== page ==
Re-valuing European Research Infrastructures – Knowledge, Innovation, and the Public Good
International Workshop, Sky Lounge, University of Vienna
It seems to be beyond dispute that research infrastructures are of vital importance, given that we live in a society driven by a ceaseless thirst for scientific and technological innovation. If we accept this assumption – at least as a provocation for engaged and critical analysis – then it prompts us to explore how research infrastructures are made and remade in order to yield social and political value, and how they (are envisioned to) support and grow into other fields of practice.
Clearly, the term ‘research infrastructures’ itself refers to a spectrum of different socio-material assemblages that elude a unified definition. The literature points to a variety of typologies and oppositions that may serve as intriguing starting points: small vs. large, physical vs. virtual, local vs. regional vs. transnational, single-sited vs. distributed, etc. Definitions become even more challenging when we seek to map and explore research infrastructures in their connections to other sociotechnical infrastructures, their transitions, and fault lines.
This workshop thus seeks to explore the role and meaning of research infrastructures in and for Europe, not only through, but also beyond their primary aim of supporting scientific activities and collaboration. In particular, we seek to examine current articulations and revaluations of their central purposes – namely, generating knowledge, enabling innovation, and fostering the public good.
Our empirical entry points are research infrastructures situated in Europe. In doing so, we do not want to conceive of ‘Europe’ as a closed-off, firmly defined geo-political terrain or specific institutional ensemble (and certainly not as identical with the European Union as such). Rather, Europe may be best approached as an entangled and imagined locality where different scales, spatialities, temporalities, and politics and become folded, condensed, articulated, and problematized. We will further elucidate this notion by tracing the infrastructural networks that underpin and sustain the European Research Area, with their multiple tangles reaching beyond Europe. Explorations of European research infrastructures thus open up a heteroclite perspective on practices of structuring and stabilizing specific forms of political formation and imagination.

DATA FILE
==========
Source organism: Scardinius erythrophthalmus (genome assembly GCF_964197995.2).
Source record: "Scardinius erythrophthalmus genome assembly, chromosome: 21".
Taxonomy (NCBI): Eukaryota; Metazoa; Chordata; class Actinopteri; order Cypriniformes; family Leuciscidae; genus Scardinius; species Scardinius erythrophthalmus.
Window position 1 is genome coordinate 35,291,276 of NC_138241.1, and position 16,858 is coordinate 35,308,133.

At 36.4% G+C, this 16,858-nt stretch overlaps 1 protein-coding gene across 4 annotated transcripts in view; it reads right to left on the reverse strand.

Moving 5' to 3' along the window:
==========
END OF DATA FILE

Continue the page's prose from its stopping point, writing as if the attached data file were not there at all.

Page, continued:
Conceptually and methodologically, we wish to bring together papers that engage in
- empirically rich, situated analyses with particular attentiveness to detail and/or
- theoretically informed problematizations of (European) research infrastructures, drawing on different social science perspectives that share conceptual affinities with STS work.
We furthermore encourage the following three dimensions of research infrastructures be captured across different contributions: (1) the question of the relationship of research infrastructures to ‘innovation’ as a social ideal and sociopolitical imperative; (2) questions of value(s) in relation to research infrastructures, i.e., the evaluation and valorization of research infrastructures along different registers of value; and (3) questions of contestation, problematization, and subversion of research infrastructures by different actors and across different sites.
Keynote speakers include:
- Prof. Klaus Hoyer, University of Copenhagen
- Dr. Katharina C. Cramer, University of Bonn
Some financial support is available for travel and accommodation costs. Please get in touch with us in case you need support.
Abstract should be 250-300 words, include a title and 5 keywords, and should indicate the overall argument, conceptual approach, methodology and empirical materials/case studies that underpin the paper.
Please send your abstracts to: firstname.lastname@example.org by March 5, 2023.
Decisions will be communicated latest on March 20, 2023.
The full call can be read here.